Aug 28, 2012 Russ Tarby Uncategorized
In August 2008, several Third Street residents appeared before the Liverpool Village Board to complain about skunks inundating the neighborhood.
Mayor Gary White, who was then a trustee, acknowledged the problem. “Typically skunks are nocturnal,” White said then, “but now we’re seeing them out in bright daylight, which makes me worry about rabies.”
As they’ve done for decades, however, village officials urged the troubled residents to utilize the trapping program administered by the town of Salina. It cost $16 for each resident to have traps set.
In April 2011 in two separate incidents, Liverpool Police officers shot and killed two skunks which had been behaving strangely in village yards in broad daylight. One animal was dispatched behind a house on Oswego Street, while another was killed a few blocks away on Sixth Street.
Now, skunks have infested Second Street.
Second St. infested
“I’ve lived here 20 years and I’ve never seen it this bad,” resident Jim Spadafore told village trustees at their Aug. 20 meeting. Spadafore lives on Second Street between Iroquois Lane and Council Place.
“It’s a really big problem this year,” he said. “It’s like an explosion all along Second Street.”
In an Aug. 17 letter to the mayor, Spadafore said he has spent more than $1,000 on skunk removal over the years. “So I have to ask the question, what are we doing as a community to rid the village of skunks?”
Salina’s animal-nuisance wildlife trapper told Spadafore that he is “overwhelmed” by the extent of the skunk problem across the town. As a result, the trapper is unable to prioritize village properties threatened by skunks.
“The quality of life for my family is being compromised,” wrote Spadafore, a recently retired local educator. “I think it’s time for the village of Liverpool to hire their own trapper before a wild animal with rabies attacks a child or a pet.”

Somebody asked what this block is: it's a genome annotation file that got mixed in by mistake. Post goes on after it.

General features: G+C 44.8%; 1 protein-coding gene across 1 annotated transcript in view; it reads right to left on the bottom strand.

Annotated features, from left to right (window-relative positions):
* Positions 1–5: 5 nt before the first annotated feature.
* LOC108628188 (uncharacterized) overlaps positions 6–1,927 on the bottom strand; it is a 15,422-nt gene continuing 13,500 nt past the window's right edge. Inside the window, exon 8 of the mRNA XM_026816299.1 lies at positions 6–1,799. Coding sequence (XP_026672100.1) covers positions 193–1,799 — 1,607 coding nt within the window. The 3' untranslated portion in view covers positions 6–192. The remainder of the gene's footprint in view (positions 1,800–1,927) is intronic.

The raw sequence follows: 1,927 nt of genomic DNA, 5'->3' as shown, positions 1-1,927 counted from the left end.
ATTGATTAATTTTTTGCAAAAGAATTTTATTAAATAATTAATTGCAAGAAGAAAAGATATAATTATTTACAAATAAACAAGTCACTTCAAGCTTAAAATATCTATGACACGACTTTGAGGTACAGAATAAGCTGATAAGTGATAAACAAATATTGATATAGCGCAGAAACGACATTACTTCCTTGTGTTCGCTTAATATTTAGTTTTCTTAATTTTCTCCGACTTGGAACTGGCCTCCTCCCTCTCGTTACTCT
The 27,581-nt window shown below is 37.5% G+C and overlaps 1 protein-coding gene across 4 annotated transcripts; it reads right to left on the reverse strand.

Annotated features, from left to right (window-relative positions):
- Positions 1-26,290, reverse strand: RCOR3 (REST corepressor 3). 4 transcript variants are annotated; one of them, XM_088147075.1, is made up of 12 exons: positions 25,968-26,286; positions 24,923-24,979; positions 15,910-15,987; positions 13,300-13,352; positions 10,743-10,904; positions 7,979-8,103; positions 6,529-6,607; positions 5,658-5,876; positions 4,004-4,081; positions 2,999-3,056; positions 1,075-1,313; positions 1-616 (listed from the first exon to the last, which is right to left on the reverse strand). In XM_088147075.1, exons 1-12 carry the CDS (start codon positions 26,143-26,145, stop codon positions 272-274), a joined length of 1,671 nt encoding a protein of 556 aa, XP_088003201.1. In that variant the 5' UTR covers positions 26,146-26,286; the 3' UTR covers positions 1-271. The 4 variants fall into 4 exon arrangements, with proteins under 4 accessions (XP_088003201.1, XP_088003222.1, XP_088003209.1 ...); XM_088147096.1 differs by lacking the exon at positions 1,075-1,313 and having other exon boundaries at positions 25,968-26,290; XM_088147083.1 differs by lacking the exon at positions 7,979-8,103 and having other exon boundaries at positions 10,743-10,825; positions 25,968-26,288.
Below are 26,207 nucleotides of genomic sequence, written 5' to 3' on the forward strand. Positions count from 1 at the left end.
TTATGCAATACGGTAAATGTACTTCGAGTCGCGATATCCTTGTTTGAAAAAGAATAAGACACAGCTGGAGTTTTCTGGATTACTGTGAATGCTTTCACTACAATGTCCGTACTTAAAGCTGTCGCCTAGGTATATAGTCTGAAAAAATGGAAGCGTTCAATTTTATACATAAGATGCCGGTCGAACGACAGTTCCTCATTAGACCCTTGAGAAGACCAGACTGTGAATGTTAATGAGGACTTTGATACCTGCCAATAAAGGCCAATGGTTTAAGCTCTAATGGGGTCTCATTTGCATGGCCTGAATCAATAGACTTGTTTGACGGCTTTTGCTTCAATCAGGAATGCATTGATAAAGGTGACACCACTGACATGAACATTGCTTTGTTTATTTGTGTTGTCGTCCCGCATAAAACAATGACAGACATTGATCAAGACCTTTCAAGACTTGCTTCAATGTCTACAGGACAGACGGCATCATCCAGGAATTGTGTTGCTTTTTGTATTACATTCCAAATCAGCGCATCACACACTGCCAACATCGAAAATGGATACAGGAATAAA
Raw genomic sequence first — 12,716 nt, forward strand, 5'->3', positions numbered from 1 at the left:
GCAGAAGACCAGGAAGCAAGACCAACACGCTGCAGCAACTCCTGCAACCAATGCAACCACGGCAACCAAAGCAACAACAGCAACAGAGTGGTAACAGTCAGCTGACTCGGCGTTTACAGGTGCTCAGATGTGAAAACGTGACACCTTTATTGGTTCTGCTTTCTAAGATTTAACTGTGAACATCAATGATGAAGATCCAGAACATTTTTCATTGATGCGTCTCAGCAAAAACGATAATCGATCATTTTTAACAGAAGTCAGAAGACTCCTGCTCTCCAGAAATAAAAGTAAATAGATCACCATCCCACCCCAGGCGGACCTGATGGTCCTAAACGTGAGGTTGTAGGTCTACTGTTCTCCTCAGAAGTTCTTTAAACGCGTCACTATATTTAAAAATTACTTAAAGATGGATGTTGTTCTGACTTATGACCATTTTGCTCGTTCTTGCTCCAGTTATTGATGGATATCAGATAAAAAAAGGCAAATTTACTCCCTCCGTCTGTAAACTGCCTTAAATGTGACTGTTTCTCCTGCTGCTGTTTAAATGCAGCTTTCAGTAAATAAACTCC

At the Aug. 20 meeting White promised Spadafore, “We’ll definitely consider it,” and the mayor instructed Village Clerk Mary Ellen Sims to make a note of the complaint. During its budget process next spring, White said, the village will see what it can do.
Town trapper ‘overwhelmed’
Trustee Nick Kochan pointed out that part of the problem in 2008 involved a Third Street neighbor who was allegedly feeding the skunks, a practice strongly discouraged by wildlife experts. Backyard compost heaps also attract foraging wildlife.
Four years ago, Trustee Dennis Hebert, who lives on Third Street, experienced personal confrontations with skunks on his property.
“My real concern is for the small children living next door,” the trustee said. “Sooner or later, someone’s going to get bit.”
Often referred to as polecats, skunks are among nature’s most despised creatures because, as a defense mechanism, they discharge a nauseating musk from their anal glands. Skunks are capable of spraying their musk several times with accuracy to about 10 feet.
Persistent predators, skunks will hunt and kill mice and small rabbits and will tear up lawns in their constant search for grubs and other subsoil insects. Their digging activities can cause severe damage to gardens and yards.
The Centers for Disease Control and Prevention recorded 1,494 cases of rabies in skunks in the United States during the year 2006, and that figure has risen in intervening years.
After policemen killed two skunks here last year, the village attempted to have the carcasses tested for rabies, White said, but county agencies declined. “We had a similar response when we were finding dead crows all over the place,” the mayor said. “There should be more concern at the county level.”
Until the village decides to employ its own trapper, Liverpool homeowners plagued by skunks have only one recourse: to call the town of Salina at 451-4210 to request the services of its animal-nuisance wildlife trapper.